The interior is covered by a flat ceiling. The rood beam is rectangular; the simple rood beam reads “1693” and has a Gothic crucifix, dating from the 1st half of the 15th century. The choir with a full wooden balustrade is supported on pillars with short braces; it is extended eastward with extensive galleries, trimmed with profiled strips at the lowest part. The galleries running along the north wall of the church (both the nave and chancel) and along the south wall of the nave, can be accessed in three locations by two-flight stairs. The different width of the galleries obscured the disparity in the width of the nave, leaving the viewer with the impression of uniformity.
A distinctive element of the church is its rich interior wall painting. The ceiling over the chancel features painted coffers with hemmed rosettes and festoons. The ceilings over the nave and sacristy, the rood beam and all walls are covered with floral decoration. On one of the choir beams reveals a painted cartouche with the inscription, “Michael Glomb Organist” and the date “6 Junji 1776.” The door to the sacristy is covered with a polychrome imitating door hardware with lilies in the innermost fields; the galleries are painted in a manner imitating marble.
The interior abounds in fittings and equipment of different styles: late classicistic (pulpit with painted figures of the Evangelists from the 1st half of the 17th c.), Baroque (architectural, column altarpiece) and folk (chest, pews), etc. What is left is a triptych of the 1st quarter of the 15th century is the casing filled with copies of stolen sculptures. The bell cast in 1819 comes from the workshop of Georg Benjamin Krieger in Wrocław.
Accessible historic building. Viewing of the interior by prior telephone arrangement.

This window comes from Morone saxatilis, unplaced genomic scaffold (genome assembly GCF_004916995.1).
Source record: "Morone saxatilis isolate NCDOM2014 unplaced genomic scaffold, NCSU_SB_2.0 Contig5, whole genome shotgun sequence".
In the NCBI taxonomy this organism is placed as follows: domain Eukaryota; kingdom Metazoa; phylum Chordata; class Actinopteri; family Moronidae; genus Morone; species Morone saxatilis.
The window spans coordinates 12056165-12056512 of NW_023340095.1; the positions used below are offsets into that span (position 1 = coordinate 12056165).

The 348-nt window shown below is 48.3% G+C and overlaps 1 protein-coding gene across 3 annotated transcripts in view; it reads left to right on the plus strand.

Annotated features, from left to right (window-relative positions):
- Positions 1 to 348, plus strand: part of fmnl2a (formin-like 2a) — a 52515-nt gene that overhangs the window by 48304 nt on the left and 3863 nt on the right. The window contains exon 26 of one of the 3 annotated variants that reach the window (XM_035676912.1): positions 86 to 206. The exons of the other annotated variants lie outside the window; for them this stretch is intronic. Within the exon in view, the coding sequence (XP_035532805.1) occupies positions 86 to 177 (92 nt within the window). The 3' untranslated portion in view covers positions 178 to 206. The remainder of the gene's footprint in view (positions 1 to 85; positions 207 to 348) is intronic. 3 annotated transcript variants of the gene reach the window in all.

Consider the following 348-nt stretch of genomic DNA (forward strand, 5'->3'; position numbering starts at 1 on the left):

Compiled by. Ewa Kalbarczyk-Klak, Regional Branch of the National Heritage Board of Poland in Opole, 21-10-2014 r.
- Katalog Zabytków Sztuki w Polsce, t. VII, Województwo opolskie, z. 4: Powiat kluczborski, red. T. Chrzanowski i M. Kornecki, s. 7-8
- Emmerling D., Wierzgoń A., Opolskie kościoły drewniane, Opole 2006, s. 18
- Karta ewidencyjna zabytku architektury: Kościół ewangelicki, ob. rzym.-kat. filialny p.w. Narodzenia Najświętszej Marii Panny, oprac. J. Kowalewski, 1996, Archiwum WUOZ w Opolu.
- Śląsk. Zabytki Sztuki w Polsce, oprac. zbiorowe, Warszawa 2006, s. 167.
- Lutsch Hans, Verzeichnis der Kunstdenkmäler der Provinz Schlesien, Bd. 4: Die Kunstdenkmäler des Reg.-Bezirks Oppeln, Tl. 1, Breslau 1894, s. 10-11.
- Burgmeister L., Wiggert E.,Holzkirche und Holztürme der preussischen Ostprovinzen Schlesien, etc, Berlin 1905, s. 6, 36.
- Helmigk H. J., Oberschlesische Landbaufunst um 1800, Berlin 1937.
- Szymański S., Wystroje malarskie kościołów drewnianych, 1970, s. 42 i nn.
Protection: Register of monuments, Monuments records
Inspire id: PL.1.9.ZIPOZ.NID_N_16_BK.21508, PL.1.9.ZIPOZ.NID_E_16_BK.14673